by Linda Gorman.
Paolo leans in, peering at her perfectly chiseled face, her defined features casting dancing shadows on the table. Squinting, he moves in closer, sensing an invisible imperfection. His chisel rests comfortably between his thumb and forefinger. With a few small strokes, he intently completes his task, and then leans back and wipes droplets of sweat from his furrowed brow. Paolo glances at his son Ettore, who is working silently nearby. He ignores the swirl of dust surrounding his spectacles. Sensing his father’s gaze, Ettore raises his head and both nod slightly in approval. Father and son have worked side-by-side for years, developing a comfort and unspoken language that’s as palpable as the misty air.
Paolo Gambioli was born in Cagli, Italy and raised on Via Lapis, the street that now bears the stone medallion and family crests he sculpted. As a young man, he dreamed of becoming an artist, and he attended the Cagli Art Academy to pursue these aspirations. Shortly after graduating, he met Rosina; they fell in love and soon married. Needing a stable income, he found work as a fire fighter. For nearly 30 years, he served Cagli and supported his family. However, his work as a fire fighter did little to squelch his dream of being an artist. “I needed something to occupy me during my free time as a fireman, so I took up painting and sculpting,” Paolo casually remarks. Paulo learned to sculpt and paint in art school, but it was his wife, Rosina, who nudged him to join a sculptor’s guild. This was the turning point that allowed him to transition his art from hobby to profession. In a twist of irony, he began sculpting custom stone fireplaces, now starting fires instead of stopping them.
Milan influenced his art. Paolo spent his first three years as a firefighter in Milan before returning home to his native Cagli. Stunned by the smog that greeted him every day in Milan, he channeled these feelings into some of his more visceral paintings. “In Milan, I couldn’t breathe. The smog was killing me,” he explains as he admires a painting of a woman outdoors in distress. “The female is nature; she is Eve. She is a beautiful creation, but man comes along and destroys it.”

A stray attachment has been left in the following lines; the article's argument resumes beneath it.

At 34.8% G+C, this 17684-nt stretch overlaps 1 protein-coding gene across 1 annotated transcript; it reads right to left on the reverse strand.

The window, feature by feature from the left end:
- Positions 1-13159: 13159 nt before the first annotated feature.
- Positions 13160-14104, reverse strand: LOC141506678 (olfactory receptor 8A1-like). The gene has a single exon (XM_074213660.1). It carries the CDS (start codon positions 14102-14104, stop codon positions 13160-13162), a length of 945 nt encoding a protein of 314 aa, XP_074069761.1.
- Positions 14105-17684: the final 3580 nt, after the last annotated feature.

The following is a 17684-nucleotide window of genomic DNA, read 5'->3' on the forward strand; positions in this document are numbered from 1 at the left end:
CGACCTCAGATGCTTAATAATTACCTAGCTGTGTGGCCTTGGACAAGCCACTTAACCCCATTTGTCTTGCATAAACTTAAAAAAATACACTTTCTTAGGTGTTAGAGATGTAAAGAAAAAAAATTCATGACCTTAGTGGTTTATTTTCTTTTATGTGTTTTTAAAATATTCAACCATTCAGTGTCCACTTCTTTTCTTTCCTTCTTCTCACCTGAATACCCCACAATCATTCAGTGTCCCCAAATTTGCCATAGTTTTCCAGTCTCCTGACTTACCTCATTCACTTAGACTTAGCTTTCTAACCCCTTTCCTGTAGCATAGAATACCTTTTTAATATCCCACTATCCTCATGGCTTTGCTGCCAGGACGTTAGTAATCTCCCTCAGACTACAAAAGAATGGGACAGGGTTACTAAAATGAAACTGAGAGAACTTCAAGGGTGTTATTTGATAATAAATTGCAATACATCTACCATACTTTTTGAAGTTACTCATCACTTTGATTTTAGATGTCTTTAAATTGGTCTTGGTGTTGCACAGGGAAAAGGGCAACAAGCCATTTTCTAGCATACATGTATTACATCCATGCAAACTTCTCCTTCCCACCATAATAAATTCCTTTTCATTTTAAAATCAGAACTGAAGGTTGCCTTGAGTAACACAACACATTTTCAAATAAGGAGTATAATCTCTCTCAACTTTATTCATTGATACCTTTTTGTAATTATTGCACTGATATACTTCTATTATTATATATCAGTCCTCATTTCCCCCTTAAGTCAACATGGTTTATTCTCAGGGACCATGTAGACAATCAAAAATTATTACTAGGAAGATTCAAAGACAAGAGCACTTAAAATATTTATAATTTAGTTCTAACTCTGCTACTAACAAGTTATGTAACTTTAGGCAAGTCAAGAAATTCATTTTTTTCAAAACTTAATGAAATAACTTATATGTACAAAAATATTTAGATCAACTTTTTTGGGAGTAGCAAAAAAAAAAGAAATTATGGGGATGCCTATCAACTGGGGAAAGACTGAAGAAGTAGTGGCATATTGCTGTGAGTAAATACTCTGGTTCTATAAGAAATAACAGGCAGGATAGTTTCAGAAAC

Paolo slowly stands and reaches into a bookcase overhead; his neatly tucked plaid shirt spills out of his creased, wheat-colored trousers. His long, weathered hands heft a bulging photo album to rest on a knotted oak table. The album’s faded and worn cover shows repeated use, yet the photos of his pieces rest neatly inside. Skimming the worn pages that show a lifetime of his artistry, he pauses often on works of special interest or significance. Custom stone fireplaces, family crests, medallions, and sculptures leap from the pages; much of his work now graces the homes, churches, or public spaces in and near Cagli. Monte Nerone, a nearby limestone peak, provides the raw materials for his sculptures; these slabs of stone are hauled to his showroom and lab just outside of Cagli.
Suddenly, the adjacent room erupts in noise as two young girls bounce in, engaged in play. The older girl springs forward and turns on the television, filling the room with the sounds and songs of a familiar children’s show. Upon seeing them, Paolo’s face visibly softens, and catching his eye, the younger one races over to tickle him. Playing along, Paolo laughs before returning the playful gesture before the girls slip away, laughter echoing down the hall.
Lingering a few moments to gaze after them, Paolo then blinks, pulling himself back into the moment. “Although I have a working lab just a few miles away, I prefer to bring smaller stone slabs home so I can work here, near my wife, my grandchildren and my son,” he remarks. As he speaks, he and Rosina exchange knowing looks that are born from four decades of marriage.
Most days, he and Ettore work side-by-side in the garage attached to the family home. He has spent years mentoring his son on the art of sculpting, with the hope that his son carries on the family business long after Paolo lays down his chisel and brush for the last time. “You can’t teach sculpture,” he says, “you have to show it. The beauty about sculpture is that it lives on forever.”